Professor George Bermann does not propose arbitration as the method of resolving commercial disputes for the sake of arbitration itself. Certainly, he is deeply committed to the development and use of arbitration to resolve disputes. He is, after all, a sought-after and well-regarded arbitrator. He has also been chiefly responsible in recent decades for placing Columbia Law School at the forefront of international arbitration through his prolific scholarship and teaching, as well as by leading the significant activity of the Center for International Commercial and Investment Arbitration Law, which he founded in 2012. Still, Professor Bermann recognizes intuitively and intellectually that arbitration is not a virtue in itself; it is a means to an end.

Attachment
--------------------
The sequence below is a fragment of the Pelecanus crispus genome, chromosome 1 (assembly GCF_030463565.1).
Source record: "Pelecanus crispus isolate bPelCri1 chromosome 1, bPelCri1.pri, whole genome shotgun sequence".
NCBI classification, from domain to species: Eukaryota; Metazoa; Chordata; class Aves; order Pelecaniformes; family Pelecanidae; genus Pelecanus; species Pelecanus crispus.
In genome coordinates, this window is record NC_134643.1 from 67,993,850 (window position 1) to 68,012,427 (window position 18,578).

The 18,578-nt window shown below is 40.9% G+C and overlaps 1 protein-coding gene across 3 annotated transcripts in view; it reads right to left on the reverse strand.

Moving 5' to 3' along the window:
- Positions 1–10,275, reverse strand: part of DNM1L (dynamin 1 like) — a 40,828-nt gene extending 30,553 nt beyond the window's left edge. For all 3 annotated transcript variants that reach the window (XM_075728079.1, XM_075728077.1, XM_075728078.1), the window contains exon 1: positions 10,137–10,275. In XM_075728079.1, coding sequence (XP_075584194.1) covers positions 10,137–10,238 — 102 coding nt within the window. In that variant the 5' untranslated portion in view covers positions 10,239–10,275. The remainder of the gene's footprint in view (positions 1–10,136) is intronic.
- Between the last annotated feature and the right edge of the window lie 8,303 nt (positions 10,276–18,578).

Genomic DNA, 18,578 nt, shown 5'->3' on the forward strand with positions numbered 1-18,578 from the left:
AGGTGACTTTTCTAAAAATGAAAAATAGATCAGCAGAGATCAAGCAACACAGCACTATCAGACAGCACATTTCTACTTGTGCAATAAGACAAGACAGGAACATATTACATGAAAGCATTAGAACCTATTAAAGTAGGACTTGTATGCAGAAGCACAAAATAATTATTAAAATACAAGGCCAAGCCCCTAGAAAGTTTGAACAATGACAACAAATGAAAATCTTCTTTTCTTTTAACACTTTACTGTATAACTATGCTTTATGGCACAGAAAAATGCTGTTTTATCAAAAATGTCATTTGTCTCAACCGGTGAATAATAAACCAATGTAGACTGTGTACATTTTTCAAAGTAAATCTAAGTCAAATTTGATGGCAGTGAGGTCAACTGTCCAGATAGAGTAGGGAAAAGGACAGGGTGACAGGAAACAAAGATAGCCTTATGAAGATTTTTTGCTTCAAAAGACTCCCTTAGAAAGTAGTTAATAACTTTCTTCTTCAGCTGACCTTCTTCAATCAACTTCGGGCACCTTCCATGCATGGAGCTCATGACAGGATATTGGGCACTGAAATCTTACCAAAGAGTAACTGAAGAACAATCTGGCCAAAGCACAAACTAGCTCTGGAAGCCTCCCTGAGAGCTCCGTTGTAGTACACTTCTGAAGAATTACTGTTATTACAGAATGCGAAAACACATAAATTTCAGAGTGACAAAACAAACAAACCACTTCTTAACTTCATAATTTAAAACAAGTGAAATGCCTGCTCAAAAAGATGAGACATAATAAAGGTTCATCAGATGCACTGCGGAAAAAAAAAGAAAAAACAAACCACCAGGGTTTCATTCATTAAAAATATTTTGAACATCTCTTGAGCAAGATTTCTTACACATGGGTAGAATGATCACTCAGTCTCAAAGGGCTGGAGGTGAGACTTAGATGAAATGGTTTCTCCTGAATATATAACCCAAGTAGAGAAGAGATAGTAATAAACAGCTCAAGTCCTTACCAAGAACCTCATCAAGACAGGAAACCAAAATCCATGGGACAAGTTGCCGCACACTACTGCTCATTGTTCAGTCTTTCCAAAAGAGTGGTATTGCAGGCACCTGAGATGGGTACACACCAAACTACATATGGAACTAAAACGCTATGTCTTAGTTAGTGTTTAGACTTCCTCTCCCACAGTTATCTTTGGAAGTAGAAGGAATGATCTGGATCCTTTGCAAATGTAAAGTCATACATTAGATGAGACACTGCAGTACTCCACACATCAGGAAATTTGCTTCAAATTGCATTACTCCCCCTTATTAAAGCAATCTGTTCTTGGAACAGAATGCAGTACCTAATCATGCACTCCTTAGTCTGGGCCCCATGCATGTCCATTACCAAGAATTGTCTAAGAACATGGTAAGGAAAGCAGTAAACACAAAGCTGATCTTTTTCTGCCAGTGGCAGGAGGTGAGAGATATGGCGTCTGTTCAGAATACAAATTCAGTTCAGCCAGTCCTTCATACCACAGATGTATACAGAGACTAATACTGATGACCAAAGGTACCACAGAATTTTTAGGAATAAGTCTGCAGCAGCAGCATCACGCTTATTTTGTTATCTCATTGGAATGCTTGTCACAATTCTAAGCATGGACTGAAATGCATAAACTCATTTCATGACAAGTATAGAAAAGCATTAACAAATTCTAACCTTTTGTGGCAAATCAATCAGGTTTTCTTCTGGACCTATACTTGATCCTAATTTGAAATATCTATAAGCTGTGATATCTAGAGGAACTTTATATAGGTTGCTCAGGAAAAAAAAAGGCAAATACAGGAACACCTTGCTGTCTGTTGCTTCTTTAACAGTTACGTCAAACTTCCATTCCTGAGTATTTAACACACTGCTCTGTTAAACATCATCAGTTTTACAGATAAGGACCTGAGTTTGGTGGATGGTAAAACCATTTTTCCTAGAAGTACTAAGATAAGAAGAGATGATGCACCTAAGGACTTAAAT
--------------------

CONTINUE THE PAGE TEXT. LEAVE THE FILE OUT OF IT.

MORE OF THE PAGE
Therefore, a core part of Professor Bermann’s scholarship is an analytical preoccupation with whether arbitration remains an attractive alternative to litigation. His scholarship features the twin objectives of (a) efficacy, which he defines as facilitating arbitration’s achievement of its core objectives of speed, economy, and technical expertise of a commercially savvy tribunal chosen with party input, and (b) legitimacy, which may be measured by ensuring the adequacy of party consent on which arbitration depends, as well as the degree to which the arbitral process and arbitral awards are endorsed by courts.